“Ibec is the leading voice of the Irish business community, working with key economic stakeholders at domestic, European and international level to drive economic growth. We hold an ambitious vision for our economy and our society. It is important that these stakeholders share this ambition.”
Ibec has been working hard to drive policy change and part of this is communicating visibly to the public, he adds. “Through a series of national campaigns, we are leading the way on advocating for policies that make Ireland a better place to live and work, addressing the challenges around Ireland’s burgeoning capacity constraints including housing, planning and sustainability.”
Ultimately, Brexit has been a sharp learning curve for many business leaders, who have by default become experts on the European Union, according to Vincent Power at A&L Goodbody.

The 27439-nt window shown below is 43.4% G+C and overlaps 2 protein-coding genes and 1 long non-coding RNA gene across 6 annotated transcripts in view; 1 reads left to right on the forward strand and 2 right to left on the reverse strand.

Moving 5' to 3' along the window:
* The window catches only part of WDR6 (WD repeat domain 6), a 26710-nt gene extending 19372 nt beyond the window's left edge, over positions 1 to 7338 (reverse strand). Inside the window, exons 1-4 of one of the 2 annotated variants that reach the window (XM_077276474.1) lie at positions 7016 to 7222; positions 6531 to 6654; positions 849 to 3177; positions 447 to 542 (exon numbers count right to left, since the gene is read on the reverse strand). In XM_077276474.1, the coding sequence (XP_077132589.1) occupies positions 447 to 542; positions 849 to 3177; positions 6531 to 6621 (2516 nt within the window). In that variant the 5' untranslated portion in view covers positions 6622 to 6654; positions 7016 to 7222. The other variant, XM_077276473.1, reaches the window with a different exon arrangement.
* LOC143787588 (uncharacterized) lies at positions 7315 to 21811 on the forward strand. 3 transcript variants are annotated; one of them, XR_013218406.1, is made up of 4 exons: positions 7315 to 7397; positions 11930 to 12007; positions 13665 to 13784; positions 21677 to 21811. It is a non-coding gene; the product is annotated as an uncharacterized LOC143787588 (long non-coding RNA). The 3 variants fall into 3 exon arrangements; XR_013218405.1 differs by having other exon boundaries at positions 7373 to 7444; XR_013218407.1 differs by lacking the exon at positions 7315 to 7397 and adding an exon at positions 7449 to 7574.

Businesses are now even more knowledgeable about the EU
“It has certainly caused business people to be more acutely aware of the EU political process and the meaning of various EU concepts. For example, internal market, customs union, Article 50 and so on. It is an education that business people could do without, but it certainly means that businesses are now even more knowledgeable about the EU.”
As for the public looking towards business leaders and chief executives to take the lead on change, Power warns that it isn’t always that easy in turbulent times.
“Introducing the euro was easy; businesses knew to six decimal places what the exchange rate would be. GDPR was easy, there was a 99-article regulation and a long lead-in time with precise rules. Businesses would take more of a lead on change if they knew what, whether, and when were the changes.”